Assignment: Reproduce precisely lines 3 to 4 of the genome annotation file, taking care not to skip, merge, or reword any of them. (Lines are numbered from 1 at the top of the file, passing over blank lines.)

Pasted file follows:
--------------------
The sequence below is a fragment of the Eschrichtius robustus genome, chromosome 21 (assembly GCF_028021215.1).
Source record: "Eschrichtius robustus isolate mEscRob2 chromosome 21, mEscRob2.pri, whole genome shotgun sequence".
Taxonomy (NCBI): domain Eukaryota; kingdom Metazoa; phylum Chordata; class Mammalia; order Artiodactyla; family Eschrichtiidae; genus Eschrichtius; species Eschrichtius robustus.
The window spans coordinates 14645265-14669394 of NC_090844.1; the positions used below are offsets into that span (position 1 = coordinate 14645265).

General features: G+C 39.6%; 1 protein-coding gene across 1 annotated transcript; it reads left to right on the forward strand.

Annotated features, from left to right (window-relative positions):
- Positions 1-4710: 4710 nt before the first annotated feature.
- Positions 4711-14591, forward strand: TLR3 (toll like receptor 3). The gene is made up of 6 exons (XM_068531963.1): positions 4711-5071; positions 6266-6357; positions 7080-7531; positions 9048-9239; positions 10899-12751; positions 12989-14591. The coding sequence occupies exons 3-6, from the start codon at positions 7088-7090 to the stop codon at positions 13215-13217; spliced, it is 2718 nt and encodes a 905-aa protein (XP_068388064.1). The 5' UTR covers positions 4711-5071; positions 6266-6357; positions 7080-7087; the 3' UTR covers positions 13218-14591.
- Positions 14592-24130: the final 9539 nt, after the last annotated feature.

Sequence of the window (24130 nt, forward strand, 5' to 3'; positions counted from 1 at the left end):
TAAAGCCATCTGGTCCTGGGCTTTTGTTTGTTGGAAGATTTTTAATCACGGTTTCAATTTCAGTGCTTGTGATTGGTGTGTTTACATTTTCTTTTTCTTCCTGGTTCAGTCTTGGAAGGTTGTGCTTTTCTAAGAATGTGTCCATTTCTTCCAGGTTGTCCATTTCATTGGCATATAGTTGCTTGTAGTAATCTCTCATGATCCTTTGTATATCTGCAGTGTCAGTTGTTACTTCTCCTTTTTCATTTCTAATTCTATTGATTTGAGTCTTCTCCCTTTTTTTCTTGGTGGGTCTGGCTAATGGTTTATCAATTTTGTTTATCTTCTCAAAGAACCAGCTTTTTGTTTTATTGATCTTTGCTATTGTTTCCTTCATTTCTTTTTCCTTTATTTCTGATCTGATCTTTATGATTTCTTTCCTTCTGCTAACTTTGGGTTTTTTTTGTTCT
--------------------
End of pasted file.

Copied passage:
Taxonomy (NCBI): domain Eukaryota; kingdom Metazoa; phylum Chordata; class Mammalia; order Artiodactyla; family Eschrichtiidae; genus Eschrichtius; species Eschrichtius robustus.
The window spans coordinates 14645265-14669394 of NC_090844.1; the positions used below are offsets into that span (position 1 = coordinate 14645265).